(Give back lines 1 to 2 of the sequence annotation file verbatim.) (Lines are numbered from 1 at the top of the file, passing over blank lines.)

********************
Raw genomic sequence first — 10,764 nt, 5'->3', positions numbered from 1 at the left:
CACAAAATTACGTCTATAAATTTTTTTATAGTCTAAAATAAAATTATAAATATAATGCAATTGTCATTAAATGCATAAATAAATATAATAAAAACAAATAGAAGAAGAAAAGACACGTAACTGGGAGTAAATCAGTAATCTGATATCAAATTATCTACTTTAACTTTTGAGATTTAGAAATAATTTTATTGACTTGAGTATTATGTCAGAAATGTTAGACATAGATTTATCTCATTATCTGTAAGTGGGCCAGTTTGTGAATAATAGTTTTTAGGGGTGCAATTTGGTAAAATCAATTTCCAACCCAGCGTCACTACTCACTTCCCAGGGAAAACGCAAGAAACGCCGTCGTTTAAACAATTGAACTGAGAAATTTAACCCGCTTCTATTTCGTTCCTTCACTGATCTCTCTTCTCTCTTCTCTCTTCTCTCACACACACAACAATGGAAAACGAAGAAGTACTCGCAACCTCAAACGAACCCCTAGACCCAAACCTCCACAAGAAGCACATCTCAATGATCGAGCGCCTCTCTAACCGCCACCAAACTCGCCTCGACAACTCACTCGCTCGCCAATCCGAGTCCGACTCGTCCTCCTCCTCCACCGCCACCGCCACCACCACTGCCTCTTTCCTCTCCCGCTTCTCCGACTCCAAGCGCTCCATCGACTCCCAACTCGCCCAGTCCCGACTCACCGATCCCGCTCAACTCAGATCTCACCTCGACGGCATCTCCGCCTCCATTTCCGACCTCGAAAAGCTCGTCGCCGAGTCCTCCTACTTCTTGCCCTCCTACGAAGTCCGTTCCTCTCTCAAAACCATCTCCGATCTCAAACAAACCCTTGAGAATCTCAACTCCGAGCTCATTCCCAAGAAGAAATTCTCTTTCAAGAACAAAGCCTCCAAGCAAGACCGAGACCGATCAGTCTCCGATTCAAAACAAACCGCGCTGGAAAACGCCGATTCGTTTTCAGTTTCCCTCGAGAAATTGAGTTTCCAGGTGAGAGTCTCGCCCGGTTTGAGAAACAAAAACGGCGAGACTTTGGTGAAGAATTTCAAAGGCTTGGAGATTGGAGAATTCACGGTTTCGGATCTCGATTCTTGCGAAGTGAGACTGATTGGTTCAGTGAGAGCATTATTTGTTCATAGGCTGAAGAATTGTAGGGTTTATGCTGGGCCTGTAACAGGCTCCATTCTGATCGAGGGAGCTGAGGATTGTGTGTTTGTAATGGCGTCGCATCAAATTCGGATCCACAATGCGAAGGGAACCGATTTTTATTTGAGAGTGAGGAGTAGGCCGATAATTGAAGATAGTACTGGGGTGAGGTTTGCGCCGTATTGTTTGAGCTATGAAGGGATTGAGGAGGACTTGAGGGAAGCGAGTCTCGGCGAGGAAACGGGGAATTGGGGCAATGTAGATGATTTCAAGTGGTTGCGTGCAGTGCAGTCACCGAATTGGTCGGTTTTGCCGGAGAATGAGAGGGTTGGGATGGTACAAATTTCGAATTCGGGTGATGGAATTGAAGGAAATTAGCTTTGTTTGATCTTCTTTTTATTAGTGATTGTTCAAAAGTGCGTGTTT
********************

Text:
Raw genomic sequence first — 10,764 nt, 5'->3', positions numbered from 1 at the left:
CACAAAATTACGTCTATAAATTTTTTTATAGTCTAAAATAAAATTATAAATATAATGCAATTGTCATTAAATGCATAAATAAATATAATAAAAACAAATAGAAGAAGAAAAGACACGTAACTGGGAGTAAATCAGTAATCTGATATCAAATTATCTACTTTAACTTTTGAGATTTAGAAATAATTTTATTGACTTGAGTATTATGTCAGAAATGTTAGACATAGATTTATCTCATTATCTGTAAGTGGGCCAGTTTGTGAATAATAGTTTTTAGGGGTGCAATTTGGTAAAATCAATTTCCAACCCAGCGTCACTACTCACTTCCCAGGGAAAACGCAAGAAACGCCGTCGTTTAAACAATTGAACTGAGAAATTTAACCCGCTTCTATTTCGTTCCTTCACTGATCTCTCTTCTCTCTTCTCTCTTCTCTCACACACACAACAATGGAAAACGAAGAAGTACTCGCAACCTCAAACGAACCCCTAGACCCAAACCTCCACAAGAAGCACATCTCAATGATCGAGCGCCTCTCTAACCGCCACCAAACTCGCCTCGACAACTCACTCGCTCGCCAATCCGAGTCCGACTCGTCCTCCTCCTCCACCGCCACCGCCACCACCACTGCCTCTTTCCTCTCCCGCTTCTCCGACTCCAAGCGCTCCATCGACTCCCAACTCGCCCAGTCCCGACTCACCGATCCCGCTCAACTCAGATCTCACCTCGACGGCATCTCCGCCTCCATTTCCGACCTCGAAAAGCTCGTCGCCGAGTCCTCCTACTTCTTGCCCTCCTACGAAGTCCGTTCCTCTCTCAAAACCATCTCCGATCTCAAACAAACCCTTGAGAATCTCAACTCCGAGCTCATTCCCAAGAAGAAATTCTCTTTCAAGAACAAAGCCTCCAAGCAAGACCGAGACCGATCAGTCTCCGATTCAAAACAAACCGCGCTGGAAAACGCCGATTCGTTTTCAGTTTCCCTCGAGAAATTGAGTTTCCAGGTGAGAGTCTCGCCCGGTTTGAGAAACAAAAACGGCGAGACTTTGGTGAAGAATTTCAAAGGCTTGGAGATTGGAGAATTCACGGTTTCGGATCTCGATTCTTGCGAAGTGAGACTGATTGGTTCAGTGAGAGCATTATTTGTTCATAGGCTGAAGAATTGTAGGGTTTATGCTGGGCCTGTAACAGGCTCCATTCTGATCGAGGGAGCTGAGGATTGTGTGTTTGTAATGGCGTCGCATCAAATTCGGATCCACAATGCGAAGGGAACCGATTTTTATTTGAGAGTGAGGAGTAGGCCGATAATTGAAGATAGTACTGGGGTGAGGTTTGCGCCGTATTGTTTGAGCTATGAAGGGATTGAGGAGGACTTGAGGGAAGCGAGTCTCGGCGAGGAAACGGGGAATTGGGGCAATGTAGATGATTTCAAGTGGTTGCGTGCAGTGCAGTCACCGAATTGGTCGGTTTTGCCGGAGAATGAGAGGGTTGGGATGGTACAAATTTCGAATTCGGGTGATGGAATTGAAGGAAATTAGCTTTGTTTGATCTTCTTTTTATTAGTGATTGTTCAAAAGTGCGTGTTT